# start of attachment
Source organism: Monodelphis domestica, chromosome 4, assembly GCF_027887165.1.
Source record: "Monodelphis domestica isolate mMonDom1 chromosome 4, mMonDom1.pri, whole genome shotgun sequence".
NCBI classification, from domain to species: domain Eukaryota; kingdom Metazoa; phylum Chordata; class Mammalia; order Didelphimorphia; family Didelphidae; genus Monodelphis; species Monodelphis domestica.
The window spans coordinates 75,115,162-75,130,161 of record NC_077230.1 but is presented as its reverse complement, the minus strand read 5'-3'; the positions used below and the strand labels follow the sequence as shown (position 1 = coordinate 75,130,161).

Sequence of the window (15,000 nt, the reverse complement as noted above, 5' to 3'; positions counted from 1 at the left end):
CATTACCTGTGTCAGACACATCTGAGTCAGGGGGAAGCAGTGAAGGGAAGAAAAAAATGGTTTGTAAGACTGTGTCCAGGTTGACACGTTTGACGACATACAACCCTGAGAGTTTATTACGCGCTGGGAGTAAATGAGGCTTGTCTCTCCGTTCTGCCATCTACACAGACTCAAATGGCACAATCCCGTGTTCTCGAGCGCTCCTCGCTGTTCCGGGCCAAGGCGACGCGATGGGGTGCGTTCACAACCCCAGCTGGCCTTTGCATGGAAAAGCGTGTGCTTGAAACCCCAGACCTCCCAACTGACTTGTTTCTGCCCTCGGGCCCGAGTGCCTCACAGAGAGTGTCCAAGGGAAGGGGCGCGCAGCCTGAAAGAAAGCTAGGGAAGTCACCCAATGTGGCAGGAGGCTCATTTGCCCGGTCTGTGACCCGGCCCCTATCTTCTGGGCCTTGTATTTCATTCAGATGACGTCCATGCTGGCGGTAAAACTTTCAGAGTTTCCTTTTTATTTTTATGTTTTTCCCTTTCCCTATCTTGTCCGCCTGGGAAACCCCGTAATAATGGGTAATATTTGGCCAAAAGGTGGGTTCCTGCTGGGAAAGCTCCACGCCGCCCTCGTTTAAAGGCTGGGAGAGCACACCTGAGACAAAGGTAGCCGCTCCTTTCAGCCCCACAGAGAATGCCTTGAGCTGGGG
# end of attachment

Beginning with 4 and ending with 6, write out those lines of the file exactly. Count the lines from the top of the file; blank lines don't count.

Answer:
The window spans coordinates 75,115,162-75,130,161 of record NC_077230.1 but is presented as its reverse complement, the minus strand read 5'-3'; the positions used below and the strand labels follow the sequence as shown (position 1 = coordinate 75,130,161).

Sequence of the window (15,000 nt, the reverse complement as noted above, 5' to 3'; positions counted from 1 at the left end):
CATTACCTGTGTCAGACACATCTGAGTCAGGGGGAAGCAGTGAAGGGAAGAAAAAAATGGTTTGTAAGACTGTGTCCAGGTTGACACGTTTGACGACATACAACCCTGAGAGTTTATTACGCGCTGGGAGTAAATGAGGCTTGTCTCTCCGTTCTGCCATCTACACAGACTCAAATGGCACAATCCCGTGTTCTCGAGCGCTCCTCGCTGTTCCGGGCCAAGGCGACGCGATGGGGTGCGTTCACAACCCCAGCTGGCCTTTGCATGGAAAAGCGTGTGCTTGAAACCCCAGACCTCCCAACTGACTTGTTTCTGCCCTCGGGCCCGAGTGCCTCACAGAGAGTGTCCAAGGGAAGGGGCGCGCAGCCTGAAAGAAAGCTAGGGAAGTCACCCAATGTGGCAGGAGGCTCATTTGCCCGGTCTGTGACCCGGCCCCTATCTTCTGGGCCTTGTATTTCATTCAGATGACGTCCATGCTGGCGGTAAAACTTTCAGAGTTTCCTTTTTATTTTTATGTTTTTCCCTTTCCCTATCTTGTCCGCCTGGGAAACCCCGTAATAATGGGTAATATTTGGCCAAAAGGTGGGTTCCTGCTGGGAAAGCTCCACGCCGCCCTCGTTTAAAGGCTGGGAGAGCACACCTGAGACAAAGGTAGCCGCTCCTTTCAGCCCCACAGAGAATGCCTTGAGCTGGGG